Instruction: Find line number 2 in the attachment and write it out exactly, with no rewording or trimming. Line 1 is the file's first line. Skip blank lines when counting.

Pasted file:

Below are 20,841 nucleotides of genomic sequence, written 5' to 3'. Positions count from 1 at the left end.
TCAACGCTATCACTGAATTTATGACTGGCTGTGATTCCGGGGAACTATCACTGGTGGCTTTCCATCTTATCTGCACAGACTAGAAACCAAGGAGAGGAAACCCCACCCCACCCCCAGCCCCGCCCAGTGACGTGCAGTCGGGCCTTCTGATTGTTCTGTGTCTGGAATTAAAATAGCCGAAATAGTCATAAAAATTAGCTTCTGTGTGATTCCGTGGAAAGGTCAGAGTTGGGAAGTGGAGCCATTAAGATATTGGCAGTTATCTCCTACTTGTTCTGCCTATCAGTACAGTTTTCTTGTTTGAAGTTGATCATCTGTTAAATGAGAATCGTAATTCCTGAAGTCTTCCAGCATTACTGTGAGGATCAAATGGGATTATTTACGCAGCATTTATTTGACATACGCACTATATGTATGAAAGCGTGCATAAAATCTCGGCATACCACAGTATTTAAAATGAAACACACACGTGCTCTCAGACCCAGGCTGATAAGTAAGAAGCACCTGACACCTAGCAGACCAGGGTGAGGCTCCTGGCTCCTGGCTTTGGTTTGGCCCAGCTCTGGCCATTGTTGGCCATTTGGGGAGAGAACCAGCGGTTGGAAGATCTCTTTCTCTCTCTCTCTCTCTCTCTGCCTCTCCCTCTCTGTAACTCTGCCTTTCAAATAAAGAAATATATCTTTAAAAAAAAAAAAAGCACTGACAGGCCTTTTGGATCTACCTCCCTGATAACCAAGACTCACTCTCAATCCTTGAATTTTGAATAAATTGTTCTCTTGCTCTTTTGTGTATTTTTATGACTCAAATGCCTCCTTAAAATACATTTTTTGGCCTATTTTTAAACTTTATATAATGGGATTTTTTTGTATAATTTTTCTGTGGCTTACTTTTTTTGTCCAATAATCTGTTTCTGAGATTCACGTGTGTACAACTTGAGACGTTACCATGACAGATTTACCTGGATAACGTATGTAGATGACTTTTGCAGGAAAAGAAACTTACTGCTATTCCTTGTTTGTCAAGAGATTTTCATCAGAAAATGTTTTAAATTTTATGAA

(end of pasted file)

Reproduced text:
TCAACGCTATCACTGAATTTATGACTGGCTGTGATTCCGGGGAACTATCACTGGTGGCTTTCCATCTTATCTGCACAGACTAGAAACCAAGGAGAGGAAACCCCACCCCACCCCCAGCCCCGCCCAGTGACGTGCAGTCGGGCCTTCTGATTGTTCTGTGTCTGGAATTAAAATAGCCGAAATAGTCATAAAAATTAGCTTCTGTGTGATTCCGTGGAAAGGTCAGAGTTGGGAAGTGGAGCCATTAAGATATTGGCAGTTATCTCCTACTTGTTCTGCCTATCAGTACAGTTTTCTTGTTTGAAGTTGATCATCTGTTAAATGAGAATCGTAATTCCTGAAGTCTTCCAGCATTACTGTGAGGATCAAATGGGATTATTTACGCAGCATTTATTTGACATACGCACTATATGTATGAAAGCGTGCATAAAATCTCGGCATACCACAGTATTTAAAATGAAACACACACGTGCTCTCAGACCCAGGCTGATAAGTAAGAAGCACCTGACACCTAGCAGACCAGGGTGAGGCTCCTGGCTCCTGGCTTTGGTTTGGCCCAGCTCTGGCCATTGTTGGCCATTTGGGGAGAGAACCAGCGGTTGGAAGATCTCTTTCTCTCTCTCTCTCTCTCTCTGCCTCTCCCTCTCTGTAACTCTGCCTTTCAAATAAAGAAATATATCTTTAAAAAAAAAAAAAGCACTGACAGGCCTTTTGGATCTACCTCCCTGATAACCAAGACTCACTCTCAATCCTTGAATTTTGAATAAATTGTTCTCTTGCTCTTTTGTGTATTTTTATGACTCAAATGCCTCCTTAAAATACATTTTTTGGCCTATTTTTAAACTTTATATAATGGGATTTTTTTGTATAATTTTTCTGTGGCTTACTTTTTTTGTCCAATAATCTGTTTCTGAGATTCACGTGTGTACAACTTGAGACGTTACCATGACAGATTTACCTGGATAACGTATGTAGATGACTTTTGCAGGAAAAGAAACTTACTGCTATTCCTTGTTTGTCAAGAGATTTTCATCAGAAAATGTTTTAAATTTTATGAA